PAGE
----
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Who’s the Real “Father of MMA”? — 10 Fighters More Deserving of the Title Than Bruce Lee


(Dat. Pizza. Dough.)

By Seth Falvo

Though current bantamweight champion TJ Dillashaw will not be a playable character in EA Sports UFC when it hits the shelves two weeks from now, Bruce Lee will be. Perhaps equally ridiculous is that Bruce Lee isn’t being treated as a novelty addition to the roster, but rather as “the father of Mixed Martial Arts,” something Dana White has also called him. Giving credit to only one person for the creation of MMA is absurd enough, but painting Bruce Lee as that person is just preposterous.

Then again, it really isn’t hard to understand why Zuffa would want to make someone like Bruce Lee an ambassador for our sport. Lee was — and still is — an instantly recognizable celebrity. His body was ripped and athletic. He knew how to wrestle, sure, but also understood that most people would rather watch him throw flashy kicks. His affirmations were deep enough to look good on playing cards and posters, but not too profound for the bros curling in the squat rack to comprehend. In other words, he appeals to a much larger audience than Edward William Barton-Wright and Tommy Tanaka do.

Even with all that in mind, there are figures in combat sports history who not only did more to mold modern MMA than Bruce Lee, but can also be worked into the charmingly revisionist Zuffa account of history just as well. The following list will focus on the accomplishments of these individuals, as well as the arguments for why they should be repackaged as the fathers of MMA.  Let’s start with the oldest candidate, and work our way towards the modern era…

Dioxippus


(Not Dioxippus, but I know how much you all love this thing…)

Martial Art:
Pankration, an Ancient Greek combat sport that allowed punches, kicks, takedowns, joint locks and chokeholds (sound familiar?).
Notable Achievements: Dioxippus of Athens was not only the toughest fighter in Ancient Greece, but arguably the toughest fighter to ever live. In his prime, he was so famous for taking out all challengers that he won an Olympic championship by default (akoniti) because nobody was willing to fight him; he’s the only person to ever win an Olympic wreath in pankration this way. He famously defeated one of Alexander the Great’s best soldiers, Coragus, despite the fact that Coragus wore full armor and had several weapons to use against the naked Dioxippus; you read that correctly, he showed up naked to a fight against a guy in full body armor and won. After the bout, Dioxippus was framed for theft, and chose to take his own life rather than be punished for a crime he did not commit.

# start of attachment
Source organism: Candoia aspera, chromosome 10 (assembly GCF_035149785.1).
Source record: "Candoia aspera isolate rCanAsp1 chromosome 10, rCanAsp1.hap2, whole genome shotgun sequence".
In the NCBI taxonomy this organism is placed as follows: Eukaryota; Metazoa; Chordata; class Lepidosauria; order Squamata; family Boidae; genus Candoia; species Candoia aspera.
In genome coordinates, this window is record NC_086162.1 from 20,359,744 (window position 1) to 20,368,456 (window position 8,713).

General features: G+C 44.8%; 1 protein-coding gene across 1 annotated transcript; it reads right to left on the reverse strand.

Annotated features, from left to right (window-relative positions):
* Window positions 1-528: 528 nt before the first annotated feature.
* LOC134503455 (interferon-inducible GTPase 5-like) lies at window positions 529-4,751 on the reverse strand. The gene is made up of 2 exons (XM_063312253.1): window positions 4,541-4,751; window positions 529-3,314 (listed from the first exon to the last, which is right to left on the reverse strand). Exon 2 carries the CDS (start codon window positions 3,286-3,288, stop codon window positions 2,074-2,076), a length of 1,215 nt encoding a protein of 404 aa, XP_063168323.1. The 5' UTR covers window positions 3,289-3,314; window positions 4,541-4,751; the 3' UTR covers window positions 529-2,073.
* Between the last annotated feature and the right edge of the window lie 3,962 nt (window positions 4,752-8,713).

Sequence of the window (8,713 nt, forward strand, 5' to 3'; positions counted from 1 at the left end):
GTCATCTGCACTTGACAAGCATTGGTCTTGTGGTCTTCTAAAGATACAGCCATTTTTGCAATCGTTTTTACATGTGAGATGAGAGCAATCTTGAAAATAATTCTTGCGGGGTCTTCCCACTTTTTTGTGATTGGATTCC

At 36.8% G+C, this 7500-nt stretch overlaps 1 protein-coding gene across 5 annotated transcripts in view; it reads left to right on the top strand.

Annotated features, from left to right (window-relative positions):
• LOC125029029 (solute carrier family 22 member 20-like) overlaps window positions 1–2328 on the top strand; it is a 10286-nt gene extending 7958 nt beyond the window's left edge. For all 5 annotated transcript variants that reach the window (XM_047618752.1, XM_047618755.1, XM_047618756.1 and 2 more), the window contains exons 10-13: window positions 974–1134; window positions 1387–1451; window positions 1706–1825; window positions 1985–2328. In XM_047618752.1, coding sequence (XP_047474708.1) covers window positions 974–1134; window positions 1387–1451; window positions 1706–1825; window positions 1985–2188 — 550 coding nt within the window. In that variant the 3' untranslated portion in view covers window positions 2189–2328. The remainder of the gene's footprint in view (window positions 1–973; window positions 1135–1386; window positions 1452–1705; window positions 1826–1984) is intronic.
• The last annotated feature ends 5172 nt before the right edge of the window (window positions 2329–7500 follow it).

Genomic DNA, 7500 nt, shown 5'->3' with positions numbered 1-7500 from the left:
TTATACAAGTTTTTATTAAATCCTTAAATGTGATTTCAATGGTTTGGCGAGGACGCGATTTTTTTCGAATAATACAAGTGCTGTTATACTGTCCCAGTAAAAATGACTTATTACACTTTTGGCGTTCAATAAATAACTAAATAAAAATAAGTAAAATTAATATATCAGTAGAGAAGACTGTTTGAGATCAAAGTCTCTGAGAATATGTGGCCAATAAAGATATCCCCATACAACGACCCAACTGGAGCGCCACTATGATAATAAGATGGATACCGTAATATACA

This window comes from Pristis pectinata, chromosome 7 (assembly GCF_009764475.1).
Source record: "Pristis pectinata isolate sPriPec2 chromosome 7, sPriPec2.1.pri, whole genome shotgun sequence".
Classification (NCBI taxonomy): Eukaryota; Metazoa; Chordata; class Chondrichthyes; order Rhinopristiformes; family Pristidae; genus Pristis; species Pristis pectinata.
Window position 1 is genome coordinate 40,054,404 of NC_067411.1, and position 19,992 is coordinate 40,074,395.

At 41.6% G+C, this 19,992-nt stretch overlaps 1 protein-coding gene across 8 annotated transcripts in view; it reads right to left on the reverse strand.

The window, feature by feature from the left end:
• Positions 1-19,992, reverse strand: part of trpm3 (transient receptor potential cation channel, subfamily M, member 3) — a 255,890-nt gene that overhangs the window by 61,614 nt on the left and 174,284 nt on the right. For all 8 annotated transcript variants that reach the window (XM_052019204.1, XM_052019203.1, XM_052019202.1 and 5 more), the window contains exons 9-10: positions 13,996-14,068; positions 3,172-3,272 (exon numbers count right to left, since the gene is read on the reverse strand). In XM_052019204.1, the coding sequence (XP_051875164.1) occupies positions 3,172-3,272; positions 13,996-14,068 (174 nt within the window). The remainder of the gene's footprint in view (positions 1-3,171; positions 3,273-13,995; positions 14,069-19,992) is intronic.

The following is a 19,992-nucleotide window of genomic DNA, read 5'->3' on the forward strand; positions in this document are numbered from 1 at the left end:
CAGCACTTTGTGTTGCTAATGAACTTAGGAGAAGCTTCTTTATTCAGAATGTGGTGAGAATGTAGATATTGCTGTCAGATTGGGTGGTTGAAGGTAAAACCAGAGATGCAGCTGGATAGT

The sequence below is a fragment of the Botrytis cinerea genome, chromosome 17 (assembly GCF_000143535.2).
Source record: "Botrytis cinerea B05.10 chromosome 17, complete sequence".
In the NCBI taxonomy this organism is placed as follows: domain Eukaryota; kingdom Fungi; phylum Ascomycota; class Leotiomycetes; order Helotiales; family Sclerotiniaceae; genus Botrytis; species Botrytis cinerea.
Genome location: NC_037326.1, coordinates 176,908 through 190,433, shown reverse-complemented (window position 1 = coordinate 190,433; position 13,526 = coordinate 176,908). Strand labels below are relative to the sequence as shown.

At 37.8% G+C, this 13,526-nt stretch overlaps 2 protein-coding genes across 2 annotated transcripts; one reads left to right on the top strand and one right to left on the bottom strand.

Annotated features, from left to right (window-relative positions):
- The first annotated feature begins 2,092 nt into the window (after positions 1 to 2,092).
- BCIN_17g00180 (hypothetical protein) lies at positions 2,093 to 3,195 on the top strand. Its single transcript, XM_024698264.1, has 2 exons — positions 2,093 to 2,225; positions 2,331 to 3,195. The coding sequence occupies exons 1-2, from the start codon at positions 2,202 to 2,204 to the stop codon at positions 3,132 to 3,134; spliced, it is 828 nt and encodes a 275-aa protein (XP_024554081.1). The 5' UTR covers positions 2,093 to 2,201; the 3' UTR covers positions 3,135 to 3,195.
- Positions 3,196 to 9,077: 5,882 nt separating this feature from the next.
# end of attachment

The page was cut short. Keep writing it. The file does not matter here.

Why It Makes Sense: Dana White and Joe Rogan like to remind us that “fighting is in our DNA.” Dioxippus is proof of this.

Bill “The Butcher” Poole


(Again, not Bill “The Butcher” Poole, but rather a character he inspired: Bill “The Butcher” Cutting from Gangs of New York.)

Martial Arts:
Bare-knuckle Boxing, Rough & Tumble (aka “Gouging”)
Notable Achievements: Let’s be perfectly clear: Bill “The Butcher” Poole was not an honorable man. The leader of both The Bowery Boys and the Know Nothing political movement, Poole terrorized the streets of New York City while spreading anti-Irish, anti-Catholic hate-speech throughout the mid-nineteenth century. He took part in Rough & Tumble — more accurately called “gouging” due to the fact that eye-gouging was not only allowed, but encouraged — contests as well as bare-knuckle boxing matches. Poole beat up heavyweight boxing champion John Morrissey so badly that The New York Daily Times wrote “[Morrissey] presented a shocking spectacle, and scarcely could any of his friends recognize him.” Though Morrissey’s men would shoot Poole in the chest over the incident, “The Butcher” lived for fourteen days with a bullet lodged in his heart. According to legend, his final words were “Good-bye, boys, I die a true American.
Why It Makes Sense: Was Bill “The Butcher” Poole a total scumbag? Yes — and that’s the entire point. Since Zuffa history depicts MMA as something that only the most vile, deplorable people took part in until Dana White invented rules (obviously not true, but history is written by the winners), painting Poole as the original MMA fighter actually makes sense.

Evan “Strangler” Lewis

Martial Art: Catch Wrestling
Notable Achievements: Back when professional wrestling was actually a legitimate competition, Evan “Strangler” Lewis was one of the most feared men to lace up the boots. “Strangler” ran through his competition with frightening ease, masterfully utilizing the stranglehold — a technique you more than likely recognize as the rear-naked choke — to secure victory. His win over Ernest Roeber in a best-of-five match on March 2, 1893 made him the first American to become a world champion wrestler. Lewis would defend the title for two years before losing it to Martin “Farmer” Burns, and was inducted into The Professional Wrestling Hall of Fame in 2009. That he wasn’t exactly known for his sportsmanship is another story for another time, as is the way that many wrestling fans confuse him with Ed “Strangler” Lewis.
Why It Makes Sense: He was the blueprint for every freakishly athletic wrestler to ever fight inside the Octagon, from Ken Shamrock to Cain Velasquez and all points in between.

Hit that “Next Page” button for a trio of fighters whose battles against each other made them all legends of the pre-Zuffa era.

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